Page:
24 of 30 people found the following review helpful
5.0 out of 5 stars The Dawning of the Age of Aquarius..... 19 May 2002
By Dianne Foster - Published on Amazon.com
One does not need a mathematical background to follow the narrative of J.L.Heilbron's THE SUN IN THE CATHEDRAL but a knowledge of high school geometry will probaly help. Dr. Heilbron was aware of the "geometrically challenged" reader when he developed his book and has written the text for the lay person. Heilbron received the Watson Davis Prize for Public Understanding of Science for his work DILEMMAS OF AN UPRIGHT MAN. The average reader without a fear of math should be able to follow the ABCs in the text and link them to the ABCs in the diagrams. It took me several weeks to read the text, not because it is so difficult, but because it is filled with information and I had to take breaks to absorb what I had read.
THE SUN IN THE CATHEDRAL is nothing less than the story of how the Christian Church parented modern science and technology. Although the ignorant will persist in accusing the Church of being a roadblock, the truth is that the impetus and sustenance of scientific exploration in the West came from the church, and although one might call it an unholy alliance, Christian ideology and Science have moved in lockstep ever since. Heilbron predicts that eventually Gallileo, who was sponsored by the Church, will be cannonized a saint.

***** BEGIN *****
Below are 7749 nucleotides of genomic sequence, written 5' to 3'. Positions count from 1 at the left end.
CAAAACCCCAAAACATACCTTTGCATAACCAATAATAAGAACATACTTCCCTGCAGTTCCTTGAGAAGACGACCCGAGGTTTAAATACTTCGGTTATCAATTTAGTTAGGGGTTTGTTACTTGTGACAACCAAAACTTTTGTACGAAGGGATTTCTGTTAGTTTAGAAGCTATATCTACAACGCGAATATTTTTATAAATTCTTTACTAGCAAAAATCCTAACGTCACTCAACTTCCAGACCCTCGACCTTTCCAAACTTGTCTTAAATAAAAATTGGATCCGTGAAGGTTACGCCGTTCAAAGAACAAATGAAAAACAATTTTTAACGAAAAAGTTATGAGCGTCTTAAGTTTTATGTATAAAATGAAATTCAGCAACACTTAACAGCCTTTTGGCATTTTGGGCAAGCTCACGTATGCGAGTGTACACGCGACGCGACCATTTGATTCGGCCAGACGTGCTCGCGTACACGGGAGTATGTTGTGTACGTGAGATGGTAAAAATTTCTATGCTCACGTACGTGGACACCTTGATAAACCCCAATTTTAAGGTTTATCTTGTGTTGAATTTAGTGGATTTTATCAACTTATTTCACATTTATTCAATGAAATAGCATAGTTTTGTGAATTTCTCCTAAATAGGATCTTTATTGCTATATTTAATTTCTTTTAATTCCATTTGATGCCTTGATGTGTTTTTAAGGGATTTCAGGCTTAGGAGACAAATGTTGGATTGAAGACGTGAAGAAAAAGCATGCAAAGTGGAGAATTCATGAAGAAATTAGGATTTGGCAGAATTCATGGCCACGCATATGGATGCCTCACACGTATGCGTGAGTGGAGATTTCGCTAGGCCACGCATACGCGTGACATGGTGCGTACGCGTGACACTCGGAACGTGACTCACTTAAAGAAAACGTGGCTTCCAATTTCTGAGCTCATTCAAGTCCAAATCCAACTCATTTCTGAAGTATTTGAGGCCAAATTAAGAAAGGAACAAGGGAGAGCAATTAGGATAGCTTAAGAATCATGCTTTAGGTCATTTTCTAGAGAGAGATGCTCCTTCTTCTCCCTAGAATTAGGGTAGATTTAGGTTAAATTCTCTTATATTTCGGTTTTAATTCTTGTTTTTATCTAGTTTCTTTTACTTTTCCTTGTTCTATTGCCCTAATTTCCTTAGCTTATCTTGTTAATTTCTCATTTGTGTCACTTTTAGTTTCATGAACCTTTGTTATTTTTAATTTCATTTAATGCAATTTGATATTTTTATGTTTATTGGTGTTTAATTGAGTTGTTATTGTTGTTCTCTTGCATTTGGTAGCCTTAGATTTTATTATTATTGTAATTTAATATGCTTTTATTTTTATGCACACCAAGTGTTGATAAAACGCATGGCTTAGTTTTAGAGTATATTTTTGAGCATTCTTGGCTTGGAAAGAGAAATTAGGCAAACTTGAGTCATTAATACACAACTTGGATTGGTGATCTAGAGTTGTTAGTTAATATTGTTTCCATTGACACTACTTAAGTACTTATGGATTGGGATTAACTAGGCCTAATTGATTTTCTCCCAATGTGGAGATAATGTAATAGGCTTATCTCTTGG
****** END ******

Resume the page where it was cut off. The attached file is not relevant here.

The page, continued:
Why does this happen? Dr. Rock who invented the modern birth control pill was Roman Catholic. He developed the pill to help RC women control their fertility in a manner acceptable to the Church that had to do with the timing of the release of the ova. His method was not accepted by the Church, but nevertheless the use of Rock's pill has led to falling birth rates in the U.S. and other Catholic countries (U.S. is 40 percent RC) and a subsequent decline in the poverty rates. (Economic development is important, but per capita household income is affected by fertility levels.) Maybe he will become a saint someday.